Lucky house prices

Here’s an interesting tidbit on the least significant digits of house prices.

In Nevada, the last non-zero number in the selling price of a house is a lucky seven 37 percent more often than in the rest of the country. 777 is used three times more often than in the rest of the country. … In neighborhoods with a majority of Asian people, the asking price for homes ends in the lucky number eight 20 percent of the time, compared with 4 percent in other neighborhoods.

From “While we’re at it” by David Mills, First Things, January 2013.

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2 comments on “Lucky house prices
  1. bk says:

    I suspect that Mr Mills is reading from the Trulia real estate blog, which has many more examples and more detail: http://pro.truliablog.com/industry-2/your-homes-lucky-number/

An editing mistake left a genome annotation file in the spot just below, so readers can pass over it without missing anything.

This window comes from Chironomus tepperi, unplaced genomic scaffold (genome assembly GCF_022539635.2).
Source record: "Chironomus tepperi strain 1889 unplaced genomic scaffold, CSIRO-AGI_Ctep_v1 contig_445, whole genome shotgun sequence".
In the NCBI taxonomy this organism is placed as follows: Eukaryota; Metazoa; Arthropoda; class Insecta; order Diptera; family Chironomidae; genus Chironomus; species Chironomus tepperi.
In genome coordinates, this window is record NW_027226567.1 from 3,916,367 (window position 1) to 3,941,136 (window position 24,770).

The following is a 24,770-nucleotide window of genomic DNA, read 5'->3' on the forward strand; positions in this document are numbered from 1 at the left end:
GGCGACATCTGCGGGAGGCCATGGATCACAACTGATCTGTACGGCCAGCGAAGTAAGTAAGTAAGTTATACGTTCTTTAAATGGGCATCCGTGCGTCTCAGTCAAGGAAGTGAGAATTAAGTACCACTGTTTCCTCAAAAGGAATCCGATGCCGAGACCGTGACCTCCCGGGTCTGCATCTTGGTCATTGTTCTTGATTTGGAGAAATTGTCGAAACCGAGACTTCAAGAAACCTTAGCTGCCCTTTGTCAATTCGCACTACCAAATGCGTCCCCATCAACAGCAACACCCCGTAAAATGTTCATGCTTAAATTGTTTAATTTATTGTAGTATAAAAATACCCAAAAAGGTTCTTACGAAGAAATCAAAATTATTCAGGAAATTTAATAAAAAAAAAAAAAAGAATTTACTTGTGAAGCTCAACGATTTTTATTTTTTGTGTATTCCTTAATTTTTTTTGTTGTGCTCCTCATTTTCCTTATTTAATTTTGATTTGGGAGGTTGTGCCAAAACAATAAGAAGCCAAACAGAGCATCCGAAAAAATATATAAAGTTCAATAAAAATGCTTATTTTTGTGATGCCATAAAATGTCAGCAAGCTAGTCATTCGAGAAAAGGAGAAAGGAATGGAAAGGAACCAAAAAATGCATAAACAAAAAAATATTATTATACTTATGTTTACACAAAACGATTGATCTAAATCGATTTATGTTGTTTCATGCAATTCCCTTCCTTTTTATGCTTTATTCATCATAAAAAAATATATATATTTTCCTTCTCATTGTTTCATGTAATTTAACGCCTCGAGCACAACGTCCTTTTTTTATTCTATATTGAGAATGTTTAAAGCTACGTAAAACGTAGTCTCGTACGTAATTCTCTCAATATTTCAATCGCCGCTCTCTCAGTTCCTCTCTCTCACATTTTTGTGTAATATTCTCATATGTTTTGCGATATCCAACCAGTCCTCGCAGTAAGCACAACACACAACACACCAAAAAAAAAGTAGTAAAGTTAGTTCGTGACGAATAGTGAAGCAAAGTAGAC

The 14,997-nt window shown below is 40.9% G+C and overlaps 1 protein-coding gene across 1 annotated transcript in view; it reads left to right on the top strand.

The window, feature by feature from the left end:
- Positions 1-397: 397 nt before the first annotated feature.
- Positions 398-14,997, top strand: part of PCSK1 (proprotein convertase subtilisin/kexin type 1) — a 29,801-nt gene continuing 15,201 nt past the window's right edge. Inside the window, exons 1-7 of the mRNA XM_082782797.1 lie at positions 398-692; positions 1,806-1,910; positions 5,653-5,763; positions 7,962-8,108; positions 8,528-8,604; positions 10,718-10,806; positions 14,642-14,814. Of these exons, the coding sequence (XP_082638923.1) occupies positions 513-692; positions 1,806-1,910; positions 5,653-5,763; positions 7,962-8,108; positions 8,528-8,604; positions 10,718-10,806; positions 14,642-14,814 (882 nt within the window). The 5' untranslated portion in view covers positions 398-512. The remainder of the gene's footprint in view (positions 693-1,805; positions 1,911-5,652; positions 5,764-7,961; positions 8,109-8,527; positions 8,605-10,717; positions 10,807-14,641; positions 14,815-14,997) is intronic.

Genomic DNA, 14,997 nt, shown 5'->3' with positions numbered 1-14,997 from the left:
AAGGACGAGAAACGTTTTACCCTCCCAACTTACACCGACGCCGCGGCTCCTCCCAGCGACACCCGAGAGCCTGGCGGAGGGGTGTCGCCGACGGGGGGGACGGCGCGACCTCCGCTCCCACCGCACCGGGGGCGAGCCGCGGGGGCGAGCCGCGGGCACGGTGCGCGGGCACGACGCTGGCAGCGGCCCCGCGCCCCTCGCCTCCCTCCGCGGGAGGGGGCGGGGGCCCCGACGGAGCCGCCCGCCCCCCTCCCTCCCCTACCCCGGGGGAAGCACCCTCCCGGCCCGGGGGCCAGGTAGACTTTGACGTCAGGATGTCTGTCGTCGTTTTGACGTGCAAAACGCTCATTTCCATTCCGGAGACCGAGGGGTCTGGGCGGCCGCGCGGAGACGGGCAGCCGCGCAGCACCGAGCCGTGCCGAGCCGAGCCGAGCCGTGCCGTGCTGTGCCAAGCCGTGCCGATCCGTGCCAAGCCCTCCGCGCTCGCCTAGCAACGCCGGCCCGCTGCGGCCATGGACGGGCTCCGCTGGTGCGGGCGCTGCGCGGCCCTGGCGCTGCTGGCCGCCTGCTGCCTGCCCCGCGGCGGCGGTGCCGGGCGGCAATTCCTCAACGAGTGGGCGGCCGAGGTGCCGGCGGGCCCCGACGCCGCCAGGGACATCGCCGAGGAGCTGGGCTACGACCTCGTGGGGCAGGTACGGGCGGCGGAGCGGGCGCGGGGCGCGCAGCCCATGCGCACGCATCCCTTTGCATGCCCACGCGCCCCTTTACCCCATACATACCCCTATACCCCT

2. Dave Tate says:

    Deviations from uniformity (or from monotonicity, or other expected distributional shapes) can reveal important and otherwise-hidden processes. My favorite example was when we were doing an independent assessment of a claims-processing organization. Everyone we spoke with thought that the number of parts to a claim was an exogenous input — until we showed them that the histogram of claims by number of parts had spikes at 8, 16, and 24. It turns out that claim adjusters get double credit (in the company’s idiotic work credit system) for claims with 8 or more parts; triple credit for 16 or more; etc.

    The mechanisms by which adjusters can influence the number of parts, to bump 7 up to 8 or 15 up to 16, are weak and subtle — but they are clearly being leveraged to maximum effect.